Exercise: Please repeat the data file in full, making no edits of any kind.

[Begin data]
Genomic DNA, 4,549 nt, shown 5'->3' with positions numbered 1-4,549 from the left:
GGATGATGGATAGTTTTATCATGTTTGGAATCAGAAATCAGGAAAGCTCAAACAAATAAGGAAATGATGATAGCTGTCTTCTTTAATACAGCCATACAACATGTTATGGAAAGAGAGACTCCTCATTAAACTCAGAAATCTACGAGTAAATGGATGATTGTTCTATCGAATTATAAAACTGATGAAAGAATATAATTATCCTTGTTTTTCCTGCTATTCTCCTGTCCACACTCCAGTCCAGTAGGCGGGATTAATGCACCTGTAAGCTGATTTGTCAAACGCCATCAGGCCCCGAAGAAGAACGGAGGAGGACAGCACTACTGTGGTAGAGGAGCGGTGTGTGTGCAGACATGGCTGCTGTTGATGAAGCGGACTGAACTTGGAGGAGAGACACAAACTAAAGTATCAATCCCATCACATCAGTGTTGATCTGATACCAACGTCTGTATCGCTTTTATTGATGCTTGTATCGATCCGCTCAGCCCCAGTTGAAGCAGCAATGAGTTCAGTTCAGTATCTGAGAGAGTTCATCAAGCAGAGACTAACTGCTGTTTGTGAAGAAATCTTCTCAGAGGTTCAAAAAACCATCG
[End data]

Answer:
Genomic DNA, 4,549 nt, shown 5'->3' with positions numbered 1-4,549 from the left:
GGATGATGGATAGTTTTATCATGTTTGGAATCAGAAATCAGGAAAGCTCAAACAAATAAGGAAATGATGATAGCTGTCTTCTTTAATACAGCCATACAACATGTTATGGAAAGAGAGACTCCTCATTAAACTCAGAAATCTACGAGTAAATGGATGATTGTTCTATCGAATTATAAAACTGATGAAAGAATATAATTATCCTTGTTTTTCCTGCTATTCTCCTGTCCACACTCCAGTCCAGTAGGCGGGATTAATGCACCTGTAAGCTGATTTGTCAAACGCCATCAGGCCCCGAAGAAGAACGGAGGAGGACAGCACTACTGTGGTAGAGGAGCGGTGTGTGTGCAGACATGGCTGCTGTTGATGAAGCGGACTGAACTTGGAGGAGAGACACAAACTAAAGTATCAATCCCATCACATCAGTGTTGATCTGATACCAACGTCTGTATCGCTTTTATTGATGCTTGTATCGATCCGCTCAGCCCCAGTTGAAGCAGCAATGAGTTCAGTTCAGTATCTGAGAGAGTTCATCAAGCAGAGACTAACTGCTGTTTGTGAAGAAATCTTCTCAGAGGTTCAAAAAACCATCG